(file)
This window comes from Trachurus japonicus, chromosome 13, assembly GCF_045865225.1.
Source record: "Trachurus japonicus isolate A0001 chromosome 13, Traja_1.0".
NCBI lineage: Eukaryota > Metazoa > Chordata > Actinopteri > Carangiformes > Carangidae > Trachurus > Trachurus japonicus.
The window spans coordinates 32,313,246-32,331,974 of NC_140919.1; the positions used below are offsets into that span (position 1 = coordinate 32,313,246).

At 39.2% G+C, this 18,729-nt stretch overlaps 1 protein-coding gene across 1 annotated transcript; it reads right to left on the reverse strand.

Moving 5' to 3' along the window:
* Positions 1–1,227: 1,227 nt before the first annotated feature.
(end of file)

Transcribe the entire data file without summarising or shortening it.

This window comes from Trachurus japonicus, chromosome 13, assembly GCF_045865225.1.
Source record: "Trachurus japonicus isolate A0001 chromosome 13, Traja_1.0".
NCBI lineage: Eukaryota > Metazoa > Chordata > Actinopteri > Carangiformes > Carangidae > Trachurus > Trachurus japonicus.
The window spans coordinates 32,313,246-32,331,974 of NC_140919.1; the positions used below are offsets into that span (position 1 = coordinate 32,313,246).

At 39.2% G+C, this 18,729-nt stretch overlaps 1 protein-coding gene across 1 annotated transcript; it reads right to left on the reverse strand.

Moving 5' to 3' along the window:
* Positions 1–1,227: 1,227 nt before the first annotated feature.